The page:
This month we are sharing a selection of paired pieces from The Federalist Society's Liberty Month in July 2015. We hope you enjoy reading them. Click here to visit the paired piece for this entry.
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The United States is in the midst of an energy revolution caused by a new technology for extracting oil and gas from shale deposits called “fracking.”
The fracking revolution has produced enormous benefits. Production of natural gas and oil in the United States has soared, to the point where we have overtaken Russia as the leading gas producer and will soon overtake Saudi Arabia as the leading oil producer. Imports have fallen, with favorable implications for the balance of payments. The elusive goal of energy independence is within reach, which strengthens our hand in dealing with countries like Russia, Iran, and Venezuela. The price of natural gas has fallen, reducing heating bills and encouraging a revival of industries that use lots of gas. And as U.S. purchases of imported oil have declined, so has the world price of oil – by roughly 40 percent. This provides welcome relief to household budgets and contributes to a better economic climate in the U.S.
Like all forms of energy production, fracking poses environmental risks. But a recent comprehensive report by the EPA concludes that water contamination – the risk that causes the most public concern —is unlikely to occur absent carelessness in the handling of chemicals or the construction of well casings. Although it is too early to tell for sure, it looks like the economic benefits of the fracking revolution will greatly outweigh the environmental costs.
One interesting aspect of the fracking revolution is that, so far, it is confined to the United States. No doubt there are multiple reasons for this. But one factor is that oil and gas production in the U.S. is regulated by the States, not the federal government. If some federal agency like EPA had regulatory authority over oil and gas production, I doubt that we would have had a fracking revolution.
Perhaps the most important reason is that familiarity with oil and gas production is very unevenly distributed throughout the country. When fracking is described to someone who knows little about oil and gas production it sounds scary. The reaction is likely to be: “You are going to pump water mixed with toxic chemicals into the ground with no protective containment to make sure it does not contaminate the water supply? No way.”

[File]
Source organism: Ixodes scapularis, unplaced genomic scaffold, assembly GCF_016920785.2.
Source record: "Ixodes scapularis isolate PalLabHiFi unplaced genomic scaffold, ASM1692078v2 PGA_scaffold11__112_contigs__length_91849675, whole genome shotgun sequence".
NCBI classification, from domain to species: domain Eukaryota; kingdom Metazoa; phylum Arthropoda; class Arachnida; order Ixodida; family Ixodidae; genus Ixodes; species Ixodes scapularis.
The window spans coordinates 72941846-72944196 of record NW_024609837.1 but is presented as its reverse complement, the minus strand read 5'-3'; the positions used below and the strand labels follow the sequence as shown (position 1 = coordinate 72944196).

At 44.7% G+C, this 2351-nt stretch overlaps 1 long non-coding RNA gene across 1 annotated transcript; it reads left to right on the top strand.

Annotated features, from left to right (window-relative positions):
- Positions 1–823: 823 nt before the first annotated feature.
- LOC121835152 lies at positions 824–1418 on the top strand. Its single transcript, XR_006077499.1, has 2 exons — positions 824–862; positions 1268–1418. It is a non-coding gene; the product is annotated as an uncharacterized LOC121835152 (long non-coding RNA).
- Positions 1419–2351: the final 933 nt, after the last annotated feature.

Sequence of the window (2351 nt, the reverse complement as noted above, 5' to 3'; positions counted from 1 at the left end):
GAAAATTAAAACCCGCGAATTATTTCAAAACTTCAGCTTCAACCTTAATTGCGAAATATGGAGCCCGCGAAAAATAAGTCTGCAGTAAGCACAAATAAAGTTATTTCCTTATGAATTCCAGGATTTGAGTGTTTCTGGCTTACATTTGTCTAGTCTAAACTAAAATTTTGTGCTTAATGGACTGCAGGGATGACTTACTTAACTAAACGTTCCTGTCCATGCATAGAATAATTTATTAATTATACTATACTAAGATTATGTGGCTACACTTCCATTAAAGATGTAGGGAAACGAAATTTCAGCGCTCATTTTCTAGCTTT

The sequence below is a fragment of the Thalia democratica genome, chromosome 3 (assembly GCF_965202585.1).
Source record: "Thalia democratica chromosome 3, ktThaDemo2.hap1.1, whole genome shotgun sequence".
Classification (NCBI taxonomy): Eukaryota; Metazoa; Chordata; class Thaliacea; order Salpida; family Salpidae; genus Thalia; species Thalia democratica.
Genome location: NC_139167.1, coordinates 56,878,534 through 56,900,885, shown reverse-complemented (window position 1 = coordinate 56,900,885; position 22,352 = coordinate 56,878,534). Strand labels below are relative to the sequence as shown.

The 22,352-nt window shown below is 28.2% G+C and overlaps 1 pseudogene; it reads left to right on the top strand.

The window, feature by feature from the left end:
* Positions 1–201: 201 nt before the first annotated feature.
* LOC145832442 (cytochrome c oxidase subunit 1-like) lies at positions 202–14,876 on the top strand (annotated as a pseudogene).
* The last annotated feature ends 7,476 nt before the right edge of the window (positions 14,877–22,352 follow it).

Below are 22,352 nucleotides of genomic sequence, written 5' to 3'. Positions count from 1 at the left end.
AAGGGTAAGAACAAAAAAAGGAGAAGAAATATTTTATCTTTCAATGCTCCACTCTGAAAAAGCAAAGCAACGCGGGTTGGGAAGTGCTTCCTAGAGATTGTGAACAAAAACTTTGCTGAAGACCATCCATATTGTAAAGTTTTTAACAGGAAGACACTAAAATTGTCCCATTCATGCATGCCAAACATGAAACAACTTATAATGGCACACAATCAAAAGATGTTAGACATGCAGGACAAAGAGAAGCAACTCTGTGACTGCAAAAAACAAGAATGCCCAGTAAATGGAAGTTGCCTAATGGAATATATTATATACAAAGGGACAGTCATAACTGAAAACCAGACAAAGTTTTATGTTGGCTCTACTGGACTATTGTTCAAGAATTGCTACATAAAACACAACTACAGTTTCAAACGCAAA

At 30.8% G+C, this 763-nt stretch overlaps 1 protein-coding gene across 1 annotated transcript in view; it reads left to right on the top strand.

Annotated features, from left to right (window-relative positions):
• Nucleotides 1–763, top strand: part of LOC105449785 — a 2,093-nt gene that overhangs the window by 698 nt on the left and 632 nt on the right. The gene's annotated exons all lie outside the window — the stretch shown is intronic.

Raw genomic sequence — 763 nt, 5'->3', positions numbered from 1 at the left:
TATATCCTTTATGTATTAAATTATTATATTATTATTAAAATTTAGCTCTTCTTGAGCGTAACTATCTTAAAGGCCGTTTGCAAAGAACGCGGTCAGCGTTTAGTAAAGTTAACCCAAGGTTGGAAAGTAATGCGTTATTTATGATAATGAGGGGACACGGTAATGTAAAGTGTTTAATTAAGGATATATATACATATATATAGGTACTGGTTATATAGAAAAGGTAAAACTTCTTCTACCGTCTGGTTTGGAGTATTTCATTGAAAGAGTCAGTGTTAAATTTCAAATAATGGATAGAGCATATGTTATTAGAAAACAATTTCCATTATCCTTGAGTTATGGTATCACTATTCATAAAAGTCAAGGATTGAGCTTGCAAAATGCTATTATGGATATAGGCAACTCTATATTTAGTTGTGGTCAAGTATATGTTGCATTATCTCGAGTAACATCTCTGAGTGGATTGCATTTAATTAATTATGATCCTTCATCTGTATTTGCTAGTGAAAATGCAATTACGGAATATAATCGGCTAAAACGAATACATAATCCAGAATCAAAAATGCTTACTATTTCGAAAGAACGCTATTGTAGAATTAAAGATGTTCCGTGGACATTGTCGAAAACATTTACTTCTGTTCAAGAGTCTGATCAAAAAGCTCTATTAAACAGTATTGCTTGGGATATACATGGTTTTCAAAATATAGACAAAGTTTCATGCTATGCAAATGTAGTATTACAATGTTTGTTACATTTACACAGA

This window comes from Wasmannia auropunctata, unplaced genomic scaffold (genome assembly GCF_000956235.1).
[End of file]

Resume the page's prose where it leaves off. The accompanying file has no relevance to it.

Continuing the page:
State regulators who deal with oil and gas production on a regular basis know better. For one thing, they know that fracturing has been used in connection with conventional vertical wells for decades, with no significant contamination of water wells. What is new is the combination of fracturing and horizontal drilling, which allows energy companies to tap into shale seams. Since shale seams are typically separated from water aquifers by greater distance than conventional oil and gas deposits, there is no apparent reason why shale fracking should be more dangerous than conventional oil and gas production. On the contrary, it may be less dangerous.
Another thing state regulators know is that all oil and gas wells generate a byproduct called produced water, which is highly saline and often contains other undesirable elements. A typical method of disposing of produced water is to inject it into wells that are no longer producing. This method of disposal, like fracturing, entails pumping fluid that contains potentially toxic material into the ground with no protective containment to assure it does not migrate into aquifers. But again, this has been done for decades with no obvious adverse consequences to water supplies.
In short, state regulators familiar with oil and gas production do not see shale fracking as some frightening new development imposing novel risks. They see that it presents risks, but ones that can be managed through prudent regulation. Regulators unfamiliar with the oil and gas industry, like the federal EPA, are much more likely to imagine it is some scary innovation that needs to be studied for a long time before it can be allowed to go forward.
It is thus no accident that fracking activity booming in States that have a history of oil and gas production, like Texas, Oklahoma, Louisiana, Colorado, North Dakota, and even Pennsylvania – the birthplace of the oil industry. Fracking has been banned in States that either have no history of oil and gas production, like Vermont, or where production activity has been limited, like New York. Outside the U.S., countries that have little experience with oil and gas production, such as France and Germany, have banned fracking. Countries that have more familiarity with the industry, like the UK, have been more receptive.
Clearly, this one example does not mean that all productive activity should be regulated by the States rather than the federal government. But it does suggest that when a particular activity is very unevenly distributed geographically, such that regulators in some regions of the country will have much more familiarity with it than others, there should be a presumption in favor of regulation by the States most directly affected. Centering regulation in bodies with the best understanding may be critical in allowing innovation to occur, including innovations that produce very substantial benefits for the nation as a whole.